The British Retail Consortium (BRC) has warned that Brexit brings with it’s the risk of food shortages, epitomised by empty supermarket shelves.
The trade body said that European supply chains are critical to delivering everyday goods.
To that end, the BRC has called for major investment in ports and transport infrastructure, laying the groundwork for when Brexit takes place.
It added that agreements are also prudent to prevent foods being held up at the border due to extra checks.
You only have to see the trucks backing up the motorway from Folkestone when there are delays at the Channel Tunnel to see the impact of any delay in trucks crossing the UK border,” said David Lowe, partner at law firm Gowling WLG.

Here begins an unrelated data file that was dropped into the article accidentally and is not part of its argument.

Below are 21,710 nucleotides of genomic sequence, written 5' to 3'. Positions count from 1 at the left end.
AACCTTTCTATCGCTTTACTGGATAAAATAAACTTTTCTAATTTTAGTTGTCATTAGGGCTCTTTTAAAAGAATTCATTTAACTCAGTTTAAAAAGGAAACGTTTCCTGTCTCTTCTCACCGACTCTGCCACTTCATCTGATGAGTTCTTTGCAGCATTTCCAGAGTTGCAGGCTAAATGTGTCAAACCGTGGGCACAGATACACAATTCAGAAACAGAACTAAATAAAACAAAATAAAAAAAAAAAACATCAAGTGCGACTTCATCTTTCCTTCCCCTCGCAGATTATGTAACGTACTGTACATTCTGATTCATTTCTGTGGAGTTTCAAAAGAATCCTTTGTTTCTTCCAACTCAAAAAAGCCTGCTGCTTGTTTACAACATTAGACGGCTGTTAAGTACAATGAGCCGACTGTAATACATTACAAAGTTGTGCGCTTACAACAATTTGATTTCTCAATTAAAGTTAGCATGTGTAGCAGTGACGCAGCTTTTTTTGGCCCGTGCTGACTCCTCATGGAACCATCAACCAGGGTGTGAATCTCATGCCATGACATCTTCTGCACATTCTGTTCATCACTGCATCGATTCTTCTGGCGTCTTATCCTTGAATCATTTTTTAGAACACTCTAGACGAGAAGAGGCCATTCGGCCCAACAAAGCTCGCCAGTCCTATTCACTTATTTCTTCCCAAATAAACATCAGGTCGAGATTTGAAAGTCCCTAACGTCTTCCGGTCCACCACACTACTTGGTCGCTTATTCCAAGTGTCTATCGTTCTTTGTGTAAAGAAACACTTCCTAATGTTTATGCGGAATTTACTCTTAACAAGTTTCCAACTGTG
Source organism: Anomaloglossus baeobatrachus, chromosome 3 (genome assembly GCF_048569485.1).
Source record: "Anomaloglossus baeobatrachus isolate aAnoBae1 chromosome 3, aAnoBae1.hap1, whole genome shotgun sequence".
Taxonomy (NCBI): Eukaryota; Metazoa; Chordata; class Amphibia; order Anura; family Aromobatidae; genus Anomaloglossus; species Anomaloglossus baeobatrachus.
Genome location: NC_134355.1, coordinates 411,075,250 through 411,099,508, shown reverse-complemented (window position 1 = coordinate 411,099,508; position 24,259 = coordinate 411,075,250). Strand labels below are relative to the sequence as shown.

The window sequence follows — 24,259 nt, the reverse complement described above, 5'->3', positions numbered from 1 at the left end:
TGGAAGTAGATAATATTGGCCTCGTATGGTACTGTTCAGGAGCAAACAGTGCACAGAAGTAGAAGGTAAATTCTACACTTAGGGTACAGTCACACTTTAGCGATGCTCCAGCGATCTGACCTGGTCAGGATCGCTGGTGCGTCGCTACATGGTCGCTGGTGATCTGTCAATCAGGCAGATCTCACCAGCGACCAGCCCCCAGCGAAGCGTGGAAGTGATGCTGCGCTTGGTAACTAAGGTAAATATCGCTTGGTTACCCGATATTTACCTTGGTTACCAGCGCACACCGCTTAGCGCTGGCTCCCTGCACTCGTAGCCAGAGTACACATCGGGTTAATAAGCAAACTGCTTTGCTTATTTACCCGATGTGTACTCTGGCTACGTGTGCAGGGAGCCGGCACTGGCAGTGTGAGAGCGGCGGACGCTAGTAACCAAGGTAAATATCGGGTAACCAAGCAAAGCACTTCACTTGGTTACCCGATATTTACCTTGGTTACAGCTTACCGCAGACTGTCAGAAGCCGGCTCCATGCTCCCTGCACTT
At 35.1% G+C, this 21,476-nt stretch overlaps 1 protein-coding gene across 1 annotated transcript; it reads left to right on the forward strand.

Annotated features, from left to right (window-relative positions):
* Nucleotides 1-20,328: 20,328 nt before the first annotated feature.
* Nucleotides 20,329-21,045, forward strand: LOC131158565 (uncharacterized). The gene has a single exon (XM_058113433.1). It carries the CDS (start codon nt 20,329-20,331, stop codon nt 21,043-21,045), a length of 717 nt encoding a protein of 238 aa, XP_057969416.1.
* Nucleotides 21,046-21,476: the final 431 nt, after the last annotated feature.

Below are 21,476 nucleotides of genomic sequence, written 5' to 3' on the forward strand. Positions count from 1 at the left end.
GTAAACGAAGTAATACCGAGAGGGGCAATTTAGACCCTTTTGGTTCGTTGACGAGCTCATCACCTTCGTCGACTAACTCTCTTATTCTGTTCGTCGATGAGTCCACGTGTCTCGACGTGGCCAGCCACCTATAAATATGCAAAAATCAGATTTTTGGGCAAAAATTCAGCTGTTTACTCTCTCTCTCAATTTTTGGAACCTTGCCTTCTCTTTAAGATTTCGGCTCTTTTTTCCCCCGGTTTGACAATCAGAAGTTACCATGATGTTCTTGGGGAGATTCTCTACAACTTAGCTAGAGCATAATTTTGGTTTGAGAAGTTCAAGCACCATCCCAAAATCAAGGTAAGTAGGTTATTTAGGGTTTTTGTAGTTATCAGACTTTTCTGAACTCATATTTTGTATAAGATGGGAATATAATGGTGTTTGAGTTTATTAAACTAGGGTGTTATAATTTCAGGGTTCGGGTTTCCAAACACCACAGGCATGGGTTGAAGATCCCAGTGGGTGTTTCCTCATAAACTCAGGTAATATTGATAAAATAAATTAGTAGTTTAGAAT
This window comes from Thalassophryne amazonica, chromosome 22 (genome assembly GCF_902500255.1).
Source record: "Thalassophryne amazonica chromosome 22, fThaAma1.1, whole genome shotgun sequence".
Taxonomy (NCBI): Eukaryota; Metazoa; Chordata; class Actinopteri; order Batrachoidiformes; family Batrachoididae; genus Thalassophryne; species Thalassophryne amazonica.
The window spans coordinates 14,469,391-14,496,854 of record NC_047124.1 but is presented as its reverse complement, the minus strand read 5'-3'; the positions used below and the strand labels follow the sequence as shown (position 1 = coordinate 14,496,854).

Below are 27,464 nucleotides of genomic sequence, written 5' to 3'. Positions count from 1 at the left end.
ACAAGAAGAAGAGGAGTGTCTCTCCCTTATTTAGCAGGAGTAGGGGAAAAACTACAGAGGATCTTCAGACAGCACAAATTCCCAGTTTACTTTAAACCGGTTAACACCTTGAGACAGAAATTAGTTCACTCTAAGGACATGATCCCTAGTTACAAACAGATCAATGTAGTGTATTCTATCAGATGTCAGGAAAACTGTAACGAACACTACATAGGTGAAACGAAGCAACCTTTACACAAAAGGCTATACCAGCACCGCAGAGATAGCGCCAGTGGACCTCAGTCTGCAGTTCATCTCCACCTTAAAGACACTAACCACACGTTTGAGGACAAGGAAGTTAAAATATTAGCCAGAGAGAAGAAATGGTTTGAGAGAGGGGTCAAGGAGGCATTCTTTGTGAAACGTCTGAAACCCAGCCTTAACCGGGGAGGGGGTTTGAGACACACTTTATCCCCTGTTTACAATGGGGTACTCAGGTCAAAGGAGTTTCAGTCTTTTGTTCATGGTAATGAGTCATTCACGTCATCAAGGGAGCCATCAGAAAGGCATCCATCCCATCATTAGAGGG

“Many of those trucks are carrying food and drink products that go on the shelves of our supermarkets.
“It’s not just the practical problems with delays (where do the trucks park at already congested ports such as Dover?), and the costs (drivers, customs agents and tariffs) but also the impact of fresh produce which will rot if delayed.
“And that’s before you get to the deeper barriers to trade once we are outside the EU – in food detailed regulations are crucial to maintain confidence in food safety.
“Once the UK leaves the EU it is inevitable that the UK and EU regulations will drift apart creating further barriers to trade – a product that complies with UK standards will need to be check to make sure it also complies with EU standards – this will mean at the very least more red tape.”